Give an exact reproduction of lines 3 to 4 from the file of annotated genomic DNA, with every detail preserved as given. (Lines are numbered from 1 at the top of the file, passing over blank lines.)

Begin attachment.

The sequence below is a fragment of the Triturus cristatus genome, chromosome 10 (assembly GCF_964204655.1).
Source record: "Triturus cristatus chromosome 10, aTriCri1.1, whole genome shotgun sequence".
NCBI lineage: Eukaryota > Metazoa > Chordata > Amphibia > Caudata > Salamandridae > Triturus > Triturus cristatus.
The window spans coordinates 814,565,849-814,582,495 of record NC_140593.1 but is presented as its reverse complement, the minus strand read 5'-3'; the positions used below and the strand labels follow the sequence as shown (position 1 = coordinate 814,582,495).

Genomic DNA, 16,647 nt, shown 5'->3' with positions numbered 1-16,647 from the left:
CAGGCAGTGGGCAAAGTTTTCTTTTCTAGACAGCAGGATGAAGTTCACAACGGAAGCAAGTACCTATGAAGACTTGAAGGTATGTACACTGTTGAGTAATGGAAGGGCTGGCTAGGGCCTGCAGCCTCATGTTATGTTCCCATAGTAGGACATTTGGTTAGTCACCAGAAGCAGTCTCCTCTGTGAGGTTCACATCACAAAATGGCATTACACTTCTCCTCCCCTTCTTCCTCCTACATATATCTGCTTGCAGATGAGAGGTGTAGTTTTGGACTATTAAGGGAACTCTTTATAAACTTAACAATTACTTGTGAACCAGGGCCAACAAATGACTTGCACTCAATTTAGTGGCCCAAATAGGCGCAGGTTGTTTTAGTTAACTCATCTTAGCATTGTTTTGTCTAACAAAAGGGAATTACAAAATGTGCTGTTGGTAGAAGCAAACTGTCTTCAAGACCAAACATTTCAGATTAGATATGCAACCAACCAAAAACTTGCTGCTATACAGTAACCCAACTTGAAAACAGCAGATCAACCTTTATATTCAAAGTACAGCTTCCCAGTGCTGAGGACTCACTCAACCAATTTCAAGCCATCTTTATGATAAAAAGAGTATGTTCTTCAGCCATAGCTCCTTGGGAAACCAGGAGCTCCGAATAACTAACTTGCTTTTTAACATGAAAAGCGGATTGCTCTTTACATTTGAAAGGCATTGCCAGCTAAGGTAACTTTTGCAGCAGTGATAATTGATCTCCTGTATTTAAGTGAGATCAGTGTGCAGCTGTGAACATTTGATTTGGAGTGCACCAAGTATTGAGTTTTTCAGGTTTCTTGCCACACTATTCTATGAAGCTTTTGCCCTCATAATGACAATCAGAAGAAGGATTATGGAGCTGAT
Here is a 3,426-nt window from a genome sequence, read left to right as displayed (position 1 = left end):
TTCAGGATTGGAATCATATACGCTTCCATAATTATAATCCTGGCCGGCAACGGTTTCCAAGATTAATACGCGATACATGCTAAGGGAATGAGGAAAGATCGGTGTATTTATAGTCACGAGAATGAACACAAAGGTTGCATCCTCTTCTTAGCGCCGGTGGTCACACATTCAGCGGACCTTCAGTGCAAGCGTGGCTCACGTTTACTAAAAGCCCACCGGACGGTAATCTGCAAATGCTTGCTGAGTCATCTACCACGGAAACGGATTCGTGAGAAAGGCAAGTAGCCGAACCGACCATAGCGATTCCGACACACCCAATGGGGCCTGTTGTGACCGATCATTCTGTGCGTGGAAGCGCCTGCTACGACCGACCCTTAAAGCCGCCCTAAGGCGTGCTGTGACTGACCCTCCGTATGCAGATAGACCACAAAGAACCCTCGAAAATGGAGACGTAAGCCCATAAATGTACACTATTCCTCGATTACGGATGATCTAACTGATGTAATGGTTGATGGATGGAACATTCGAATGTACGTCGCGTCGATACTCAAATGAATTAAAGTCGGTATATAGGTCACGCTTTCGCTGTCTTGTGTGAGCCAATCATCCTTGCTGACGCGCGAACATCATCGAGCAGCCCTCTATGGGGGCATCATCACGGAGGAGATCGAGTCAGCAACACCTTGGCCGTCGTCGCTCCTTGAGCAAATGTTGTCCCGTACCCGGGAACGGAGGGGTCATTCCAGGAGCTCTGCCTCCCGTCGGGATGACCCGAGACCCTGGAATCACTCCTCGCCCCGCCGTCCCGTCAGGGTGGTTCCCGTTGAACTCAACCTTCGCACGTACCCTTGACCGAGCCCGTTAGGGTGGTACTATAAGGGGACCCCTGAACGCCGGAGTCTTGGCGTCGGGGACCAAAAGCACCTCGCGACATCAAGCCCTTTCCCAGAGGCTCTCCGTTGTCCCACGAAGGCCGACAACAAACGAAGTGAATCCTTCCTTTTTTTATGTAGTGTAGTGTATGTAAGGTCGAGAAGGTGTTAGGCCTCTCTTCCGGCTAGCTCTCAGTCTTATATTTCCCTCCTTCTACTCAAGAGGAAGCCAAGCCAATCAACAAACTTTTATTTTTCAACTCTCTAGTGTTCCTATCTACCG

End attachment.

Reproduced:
NCBI lineage: Eukaryota > Metazoa > Chordata > Amphibia > Caudata > Salamandridae > Triturus > Triturus cristatus.
The window spans coordinates 814,565,849-814,582,495 of record NC_140593.1 but is presented as its reverse complement, the minus strand read 5'-3'; the positions used below and the strand labels follow the sequence as shown (position 1 = coordinate 814,582,495).